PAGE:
Not all paintbrushes are created equal, as a perusal of the paint applicator aisle at your local paint store confirms. There are natural bristles, synthetic filaments, flat, angled and various widths. Certainly, you face a decision when you purchase a brush: which one for which paint and for which purpose.

Here’s a quick and handy guide for you to consult the next time you need a brush.

Natural Bristle

Natural-bristle paintbrushes, often called China bristle, are made from animal hair, such as hog or badger, and have natural flagged tips. Natural-bristle brushes are best used for applying oil-based paints. Using these brushes for latex paints is not recommended, as the bristles will absorb the water and become too limp to spread the paint.

Types of Coatings: Oil-based paints, alkyds, enamels, varnishes, polyurethanes, shellac

Nylon/Polyester Blends

Two of the most popular synthetic filaments are nylon and polyester. Typically, synthetic paintbrushes are made from a nylon/polyester blend. Nylon provides the durability, while polyester adds the firmness. Go with nylon alone, and you’re likely to get a brush that’s too floppy. Get a 100-percent polyester brush, and you’ll wind up with a brush that loses its shape much faster than if it’s paired with nylon. While synthetics typically are recommended for water-based paints, some of them can be used for all paints. The packaging will indicate if that is the case. The firmer blends are a better choice for today’s low-VOC paints.

Types of Coatings: acrylic paints, latex paints, varnishes, polyurethanes; some can be used in all types

Chinex

Chinex is a synthetic blend with a tough, modified-nylon filament that has the flagged tips you find in natural-bristle brushes. These brushes offer excellent control while holding and releasing a large amount of paint. These quality brushes have added stiffness but a softer tip, are easier to clean up, and last far longer than other brushes.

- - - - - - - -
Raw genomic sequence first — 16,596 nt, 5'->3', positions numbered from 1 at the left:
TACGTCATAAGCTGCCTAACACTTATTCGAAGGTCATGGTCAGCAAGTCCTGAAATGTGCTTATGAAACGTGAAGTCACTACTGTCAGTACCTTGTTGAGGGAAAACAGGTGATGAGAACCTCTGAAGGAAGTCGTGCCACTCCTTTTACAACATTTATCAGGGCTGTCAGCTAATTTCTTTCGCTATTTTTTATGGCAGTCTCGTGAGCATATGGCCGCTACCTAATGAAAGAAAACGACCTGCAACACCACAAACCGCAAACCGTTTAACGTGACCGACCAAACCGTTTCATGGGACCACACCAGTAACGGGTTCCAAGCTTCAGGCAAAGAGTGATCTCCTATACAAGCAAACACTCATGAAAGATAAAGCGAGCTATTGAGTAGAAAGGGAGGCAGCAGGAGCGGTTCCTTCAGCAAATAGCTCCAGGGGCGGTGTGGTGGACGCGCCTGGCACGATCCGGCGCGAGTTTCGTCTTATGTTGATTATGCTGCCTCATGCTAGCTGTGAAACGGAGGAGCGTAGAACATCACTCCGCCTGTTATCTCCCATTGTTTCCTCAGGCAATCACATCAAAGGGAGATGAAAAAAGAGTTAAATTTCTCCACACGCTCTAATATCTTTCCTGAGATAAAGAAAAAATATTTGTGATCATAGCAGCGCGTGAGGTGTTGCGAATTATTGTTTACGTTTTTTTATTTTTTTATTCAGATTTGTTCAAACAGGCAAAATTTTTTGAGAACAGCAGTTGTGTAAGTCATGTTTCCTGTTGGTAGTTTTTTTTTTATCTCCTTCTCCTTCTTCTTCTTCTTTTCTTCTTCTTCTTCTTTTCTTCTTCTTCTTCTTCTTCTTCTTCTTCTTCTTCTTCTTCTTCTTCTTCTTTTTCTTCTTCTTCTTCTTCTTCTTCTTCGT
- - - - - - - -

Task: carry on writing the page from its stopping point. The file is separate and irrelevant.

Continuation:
Types of Coatings: can be used in all types of paint

Widths

Brushes generally range in width from about 1 inch to 5 inches. The wider the brush, the more paint you’ll be able to apply in one pass. Beginner painters would do better to use a narrower brush—i.e., 2 or 3 inches—so it will be easier to control. Use a brush in a width that is slightly narrower than the surface you’re painting—i.e., a 3-inch brush for 4-inch wide surface.

Flat or Angled Brushes

You’ll also notice in the paintbrush aisle that brushes have different cuts. Some brushes are flat and are the perfect choice for holding and releasing paints on a variety of surfaces. Sash brushes are cut at a slight angle, giving the user better control for painting in corners and cutting in at the ceiling line.

Good, Better, Best

You’ll typically fine paintbrushes arranged in a good-better-best configuration at most paint stores. The better and best paintbrushes are usually displayed at eye-level to gain your attention. Remember that your paint is only as good as the paintbrush you use to apply it. Don’t buy a quality paint and then try to save money with a less-quality paint applicator. Buy top-of-the-line, if you can afford it. A quality paintbrush and paint roller, paired with a quality paint, will give you the best painting project possible.